Hey Ma, I’m On TV!
Recently, Adam Kinney came by my office to interview me for a Channel 9 episode discussing ASP.NET MVC CodePlex Preview 4.
I’ve known Adam for a long time, even before he joined Microsoft. I think we met (in person) at Tech-Ed 2003.
In any case, we talk a bit about ASP.NET MVC and Preview 4, all the while I tried very hard not to put my foot in my mouth. At the end there are some outtakes of me impersonating Scott Hanselman doing an impersonation of Sean Conery. That wasn’t to make fun of Scott, but totally out of love and respect. ;)
In the interview, I mentioned that I used to work at a skill gaming company called SkillJam which is no longer around. We had a tournament engine that allowed users to play games of skill for money. I worked on the back-end technologies such as our mobile gaming infrastructure which was well reviewed by GameSpot.
In any case, one of the sharpest coworkers that I worked with there went out on his own to start a new game development company called CasualCafe. This guy was the one who lived in the world of writing low-level C++ code, anti-cheat techniques, and game engines. If you are into the genre of “Casual Games” (such as Bejewelled, Solitaire, etc…) be sure to check it out.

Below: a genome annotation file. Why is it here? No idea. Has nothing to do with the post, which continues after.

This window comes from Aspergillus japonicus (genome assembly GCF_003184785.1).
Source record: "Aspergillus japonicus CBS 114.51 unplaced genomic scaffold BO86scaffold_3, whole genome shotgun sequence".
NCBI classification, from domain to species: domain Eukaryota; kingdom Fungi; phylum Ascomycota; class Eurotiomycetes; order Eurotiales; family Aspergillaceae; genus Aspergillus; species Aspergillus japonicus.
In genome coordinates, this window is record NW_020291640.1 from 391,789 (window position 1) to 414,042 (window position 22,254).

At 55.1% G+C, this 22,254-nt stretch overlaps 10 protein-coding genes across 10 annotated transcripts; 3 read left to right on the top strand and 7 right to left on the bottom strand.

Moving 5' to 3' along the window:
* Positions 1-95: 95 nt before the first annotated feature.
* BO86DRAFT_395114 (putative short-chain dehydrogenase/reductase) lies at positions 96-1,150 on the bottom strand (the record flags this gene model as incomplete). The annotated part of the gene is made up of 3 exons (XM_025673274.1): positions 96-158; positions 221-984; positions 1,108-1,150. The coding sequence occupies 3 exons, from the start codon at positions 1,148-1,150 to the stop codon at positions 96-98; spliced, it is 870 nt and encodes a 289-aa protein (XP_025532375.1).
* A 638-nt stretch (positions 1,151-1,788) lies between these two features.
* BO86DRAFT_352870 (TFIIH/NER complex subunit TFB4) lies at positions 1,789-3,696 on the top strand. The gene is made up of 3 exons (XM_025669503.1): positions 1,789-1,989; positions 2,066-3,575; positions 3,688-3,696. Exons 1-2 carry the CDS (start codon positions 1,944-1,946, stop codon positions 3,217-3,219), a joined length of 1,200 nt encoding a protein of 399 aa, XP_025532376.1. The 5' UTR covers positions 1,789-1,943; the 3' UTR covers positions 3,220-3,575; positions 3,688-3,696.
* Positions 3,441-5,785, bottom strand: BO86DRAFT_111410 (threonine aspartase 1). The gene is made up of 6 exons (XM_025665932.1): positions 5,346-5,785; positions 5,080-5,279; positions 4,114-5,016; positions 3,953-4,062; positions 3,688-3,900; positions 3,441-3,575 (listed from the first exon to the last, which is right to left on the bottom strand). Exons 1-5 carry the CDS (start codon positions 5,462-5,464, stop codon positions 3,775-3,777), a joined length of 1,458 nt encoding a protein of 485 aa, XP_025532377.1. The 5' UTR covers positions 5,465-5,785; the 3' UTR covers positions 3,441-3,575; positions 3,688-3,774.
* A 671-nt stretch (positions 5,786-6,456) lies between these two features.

Books on My Shelf
Via Twitter, James Avery was more interested in the books on my shelf than what I was saying (I don’t blame him). In case you were wondering, here’s a partial list:
- Facts and Fallacies of Software Engineering Highly recommended look at common myths and facts of software engineering. The facts are supported by research and data.
- Code Complete Never leave home without it. Seriously.
- Don’t Make Me Think! A classic on web usability.
- User Interface Design for Programmers A more general book on usability by Joel Spolsky.
- Framework Design Guidelines Love it or hate it, the annotations alone are worthwhile.
- Agile Web Development With Rails A bit outdated, but at the time, this helped me immensely getting up to speed at Koders.
- Mastering Regular Expressions THE book on regular expressions. It lives up to its title.
There are other books up there, but these are the ones I’ve read cover-to-cover and can recommend.